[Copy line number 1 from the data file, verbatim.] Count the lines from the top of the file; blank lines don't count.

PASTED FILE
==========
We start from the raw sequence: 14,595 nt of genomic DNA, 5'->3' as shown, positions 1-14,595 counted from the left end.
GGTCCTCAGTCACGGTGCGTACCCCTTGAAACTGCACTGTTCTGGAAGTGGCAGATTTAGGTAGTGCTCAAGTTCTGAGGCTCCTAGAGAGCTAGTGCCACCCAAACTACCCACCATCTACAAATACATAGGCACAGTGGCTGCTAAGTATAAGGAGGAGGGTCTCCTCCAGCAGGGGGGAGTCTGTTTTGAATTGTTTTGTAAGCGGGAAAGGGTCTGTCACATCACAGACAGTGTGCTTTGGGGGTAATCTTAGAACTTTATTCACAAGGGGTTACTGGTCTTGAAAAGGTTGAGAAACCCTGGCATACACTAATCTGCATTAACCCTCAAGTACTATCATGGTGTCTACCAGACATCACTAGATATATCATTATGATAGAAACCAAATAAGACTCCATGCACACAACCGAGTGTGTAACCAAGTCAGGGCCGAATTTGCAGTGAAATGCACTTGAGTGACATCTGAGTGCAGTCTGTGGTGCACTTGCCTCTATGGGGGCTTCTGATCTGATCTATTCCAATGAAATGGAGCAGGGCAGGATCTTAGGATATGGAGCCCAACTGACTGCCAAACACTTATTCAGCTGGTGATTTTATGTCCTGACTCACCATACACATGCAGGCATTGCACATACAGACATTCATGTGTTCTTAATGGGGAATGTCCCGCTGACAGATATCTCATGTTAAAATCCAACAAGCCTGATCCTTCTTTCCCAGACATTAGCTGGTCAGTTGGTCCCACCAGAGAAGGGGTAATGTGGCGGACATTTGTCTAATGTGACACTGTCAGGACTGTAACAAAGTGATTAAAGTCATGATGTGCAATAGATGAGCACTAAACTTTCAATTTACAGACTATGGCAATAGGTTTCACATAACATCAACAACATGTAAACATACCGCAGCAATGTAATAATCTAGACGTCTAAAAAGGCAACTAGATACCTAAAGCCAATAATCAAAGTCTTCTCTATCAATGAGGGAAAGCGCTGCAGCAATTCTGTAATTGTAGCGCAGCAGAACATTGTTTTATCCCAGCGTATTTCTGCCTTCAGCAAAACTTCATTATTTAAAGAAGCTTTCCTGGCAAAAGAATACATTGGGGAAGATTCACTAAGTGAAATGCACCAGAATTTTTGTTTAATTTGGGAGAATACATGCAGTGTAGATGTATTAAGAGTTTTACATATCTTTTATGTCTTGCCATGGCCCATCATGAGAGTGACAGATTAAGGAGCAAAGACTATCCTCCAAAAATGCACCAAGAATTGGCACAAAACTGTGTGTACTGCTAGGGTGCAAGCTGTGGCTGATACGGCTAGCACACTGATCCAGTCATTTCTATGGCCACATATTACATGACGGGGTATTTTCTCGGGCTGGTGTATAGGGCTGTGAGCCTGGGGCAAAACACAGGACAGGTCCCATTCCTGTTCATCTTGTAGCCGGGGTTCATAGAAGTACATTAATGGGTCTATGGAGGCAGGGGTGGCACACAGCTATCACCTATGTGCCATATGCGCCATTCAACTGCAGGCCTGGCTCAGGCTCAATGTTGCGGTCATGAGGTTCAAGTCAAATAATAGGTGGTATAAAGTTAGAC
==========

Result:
We start from the raw sequence: 14,595 nt of genomic DNA, 5'->3' as shown, positions 1-14,595 counted from the left end.